Along with millions of people across the globe, I watched the events at our nation’s capitol unfold with “shock and awe.”
As President-Elect Biden said, words — especially those spoken by the president have consequences.
To paraphrase the childhood schoolyard taunt, “Sticks and stones can break my bones, but words can start a riot.”
This was a day, especially considering the unnecessary loss of life that occurred.
It was a dark stain on America’s image at home and in the world.
Often, the pendulum swings to the extreme before returning to the center.
Hopefully, it will be a wake-up call to the those who are not quite true Trumpism believers but who, with their silence and complacency, were and are enablers in this illegal and unAmerican conduct.
Those of you who know me know I am anything but a “Pollyanna” seeking to find the good and positive in everything.
Nor have I ever considered myself a flag-waving, “USA, USA,” patriot. After all the CYA speeches and resignations, perhaps our leaders, present and future, will recognize the dangers of putting personal ambition and self-preservation ahead of the interests of the commonweal.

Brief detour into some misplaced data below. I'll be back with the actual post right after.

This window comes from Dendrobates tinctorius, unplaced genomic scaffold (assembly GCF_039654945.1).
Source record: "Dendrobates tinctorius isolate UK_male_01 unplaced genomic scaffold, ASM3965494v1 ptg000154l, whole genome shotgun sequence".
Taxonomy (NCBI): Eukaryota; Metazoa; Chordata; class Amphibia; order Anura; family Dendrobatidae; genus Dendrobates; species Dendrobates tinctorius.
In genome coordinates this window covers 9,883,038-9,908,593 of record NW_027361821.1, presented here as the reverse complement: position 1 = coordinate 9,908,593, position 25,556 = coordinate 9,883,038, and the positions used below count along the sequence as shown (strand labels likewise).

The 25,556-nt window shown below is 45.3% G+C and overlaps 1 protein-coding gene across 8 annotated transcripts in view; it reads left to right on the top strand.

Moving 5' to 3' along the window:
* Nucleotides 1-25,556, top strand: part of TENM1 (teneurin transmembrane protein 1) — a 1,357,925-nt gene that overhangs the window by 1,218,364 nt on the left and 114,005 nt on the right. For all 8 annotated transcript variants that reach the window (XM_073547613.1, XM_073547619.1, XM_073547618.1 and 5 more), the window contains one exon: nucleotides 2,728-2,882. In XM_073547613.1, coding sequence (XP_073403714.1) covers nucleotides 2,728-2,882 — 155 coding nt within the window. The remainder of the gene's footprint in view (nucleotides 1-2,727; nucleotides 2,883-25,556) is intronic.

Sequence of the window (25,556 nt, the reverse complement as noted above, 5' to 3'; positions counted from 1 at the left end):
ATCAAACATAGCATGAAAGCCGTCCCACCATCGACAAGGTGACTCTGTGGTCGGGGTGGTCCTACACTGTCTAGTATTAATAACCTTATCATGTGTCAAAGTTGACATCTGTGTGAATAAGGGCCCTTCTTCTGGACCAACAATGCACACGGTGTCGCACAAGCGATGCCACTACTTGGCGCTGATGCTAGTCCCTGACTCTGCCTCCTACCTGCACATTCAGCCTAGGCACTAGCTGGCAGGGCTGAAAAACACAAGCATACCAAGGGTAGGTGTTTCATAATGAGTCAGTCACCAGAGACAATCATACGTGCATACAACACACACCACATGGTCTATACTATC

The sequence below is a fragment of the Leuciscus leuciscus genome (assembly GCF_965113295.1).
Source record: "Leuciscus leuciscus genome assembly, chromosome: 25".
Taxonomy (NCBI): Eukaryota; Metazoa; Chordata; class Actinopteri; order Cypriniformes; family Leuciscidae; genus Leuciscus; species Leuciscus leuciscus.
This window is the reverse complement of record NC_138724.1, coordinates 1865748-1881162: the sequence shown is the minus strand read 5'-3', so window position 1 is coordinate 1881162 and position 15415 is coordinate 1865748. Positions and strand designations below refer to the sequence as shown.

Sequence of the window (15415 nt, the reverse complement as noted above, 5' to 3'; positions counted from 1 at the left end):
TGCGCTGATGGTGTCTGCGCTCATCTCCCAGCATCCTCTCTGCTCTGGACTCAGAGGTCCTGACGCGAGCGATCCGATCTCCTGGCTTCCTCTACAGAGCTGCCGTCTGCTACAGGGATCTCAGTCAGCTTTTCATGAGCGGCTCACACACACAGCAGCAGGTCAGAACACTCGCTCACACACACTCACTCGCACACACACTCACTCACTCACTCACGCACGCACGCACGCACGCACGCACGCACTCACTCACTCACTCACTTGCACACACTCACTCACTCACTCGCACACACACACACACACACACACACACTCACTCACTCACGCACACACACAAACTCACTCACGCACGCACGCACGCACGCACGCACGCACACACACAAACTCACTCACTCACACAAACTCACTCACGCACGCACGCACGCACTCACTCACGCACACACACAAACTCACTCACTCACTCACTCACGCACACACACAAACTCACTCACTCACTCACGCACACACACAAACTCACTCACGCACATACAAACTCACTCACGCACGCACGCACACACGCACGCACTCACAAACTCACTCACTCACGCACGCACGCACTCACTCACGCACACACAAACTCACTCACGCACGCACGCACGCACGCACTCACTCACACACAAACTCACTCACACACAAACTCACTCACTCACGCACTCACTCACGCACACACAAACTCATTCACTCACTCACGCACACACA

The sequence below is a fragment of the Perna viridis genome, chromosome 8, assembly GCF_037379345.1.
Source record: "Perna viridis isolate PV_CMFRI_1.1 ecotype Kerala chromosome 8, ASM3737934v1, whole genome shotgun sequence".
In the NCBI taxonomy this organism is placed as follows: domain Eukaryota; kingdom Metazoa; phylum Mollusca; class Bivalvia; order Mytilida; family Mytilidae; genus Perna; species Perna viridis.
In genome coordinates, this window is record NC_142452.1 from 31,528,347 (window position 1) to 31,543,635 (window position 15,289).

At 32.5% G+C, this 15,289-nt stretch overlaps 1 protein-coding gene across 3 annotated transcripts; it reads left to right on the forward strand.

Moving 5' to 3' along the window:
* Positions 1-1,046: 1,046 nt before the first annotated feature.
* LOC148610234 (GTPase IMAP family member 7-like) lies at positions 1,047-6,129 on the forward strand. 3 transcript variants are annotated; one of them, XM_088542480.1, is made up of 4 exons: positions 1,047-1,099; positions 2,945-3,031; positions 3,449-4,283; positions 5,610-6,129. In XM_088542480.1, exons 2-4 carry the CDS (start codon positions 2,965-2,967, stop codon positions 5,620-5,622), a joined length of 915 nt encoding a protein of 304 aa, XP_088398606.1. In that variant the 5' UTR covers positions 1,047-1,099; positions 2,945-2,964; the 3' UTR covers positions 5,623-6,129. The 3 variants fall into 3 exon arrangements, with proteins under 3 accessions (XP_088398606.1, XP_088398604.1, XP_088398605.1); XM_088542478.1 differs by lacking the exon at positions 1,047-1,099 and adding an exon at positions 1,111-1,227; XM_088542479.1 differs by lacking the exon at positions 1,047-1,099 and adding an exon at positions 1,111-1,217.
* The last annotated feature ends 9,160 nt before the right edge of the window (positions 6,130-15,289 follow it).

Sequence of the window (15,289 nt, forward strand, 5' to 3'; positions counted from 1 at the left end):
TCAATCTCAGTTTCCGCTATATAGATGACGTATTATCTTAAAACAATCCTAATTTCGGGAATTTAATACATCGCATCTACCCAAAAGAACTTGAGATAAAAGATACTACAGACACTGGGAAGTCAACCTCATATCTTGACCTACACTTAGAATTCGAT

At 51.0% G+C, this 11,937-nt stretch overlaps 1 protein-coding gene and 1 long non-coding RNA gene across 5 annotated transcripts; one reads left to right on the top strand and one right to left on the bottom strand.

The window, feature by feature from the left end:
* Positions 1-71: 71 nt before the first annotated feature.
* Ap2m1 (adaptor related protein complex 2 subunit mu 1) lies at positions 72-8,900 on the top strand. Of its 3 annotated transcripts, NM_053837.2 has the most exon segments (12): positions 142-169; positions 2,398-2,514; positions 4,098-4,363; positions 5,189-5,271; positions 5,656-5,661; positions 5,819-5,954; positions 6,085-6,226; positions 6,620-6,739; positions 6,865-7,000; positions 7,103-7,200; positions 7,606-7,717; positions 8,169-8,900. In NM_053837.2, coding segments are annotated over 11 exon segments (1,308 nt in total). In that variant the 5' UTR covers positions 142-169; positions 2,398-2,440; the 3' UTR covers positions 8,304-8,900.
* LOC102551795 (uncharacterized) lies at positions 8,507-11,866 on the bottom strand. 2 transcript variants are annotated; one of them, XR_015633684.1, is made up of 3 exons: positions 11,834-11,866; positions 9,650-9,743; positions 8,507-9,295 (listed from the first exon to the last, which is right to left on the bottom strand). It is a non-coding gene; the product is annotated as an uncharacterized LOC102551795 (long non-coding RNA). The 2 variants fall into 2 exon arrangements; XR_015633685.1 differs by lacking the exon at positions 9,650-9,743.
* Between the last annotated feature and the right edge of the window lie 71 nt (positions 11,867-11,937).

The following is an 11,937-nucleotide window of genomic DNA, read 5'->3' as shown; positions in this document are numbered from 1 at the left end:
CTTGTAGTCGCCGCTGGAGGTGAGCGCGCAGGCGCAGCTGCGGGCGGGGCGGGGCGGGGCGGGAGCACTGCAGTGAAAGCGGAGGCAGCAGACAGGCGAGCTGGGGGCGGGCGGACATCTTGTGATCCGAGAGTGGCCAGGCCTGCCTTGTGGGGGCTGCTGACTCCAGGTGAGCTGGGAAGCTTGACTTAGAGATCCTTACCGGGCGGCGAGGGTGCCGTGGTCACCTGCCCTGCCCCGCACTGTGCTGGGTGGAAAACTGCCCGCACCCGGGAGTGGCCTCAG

I believe Jan. 6, 2021 to be as historically important as 9-11.
Hopefully, it will serve as a turning point, a beacon lighting the way to more rational, sane and functioning America.
Of course, it will take time.
Blame-calling, finger pointing, calls for punishment, increased divisiveness will undoubtedly come first, as will attempts at justification and diverting attention from those inciting the violence and insurrection.
In our shock and disbelief, we must not lose sight of what ultimately transpired that day.
The November election results were certified as accurate.
A peaceful transition of power in both the White House and the Senate — thanks, Georgia — will peacefully occur on Jan. 20.
Such a peaceful and voluntary relinquishment of power by a country’s leader was unheard of and unfathomable before 1801 when America first showed the world it was possible.
Just over a week ago, that lesson was underscored when members of Congress, refusing to succumb to the threat of violent insurrection, left their shelter-in-place locations, reconvened, did their sworn constitutional duty, albeit after some unnecessary political grandstanding.
American democracy worked on Wednesday.
Perhaps the system bent a bit, but it did not break.
Whatever didn’t kill us may actually make us stronger.
We can only hope.
May it be so.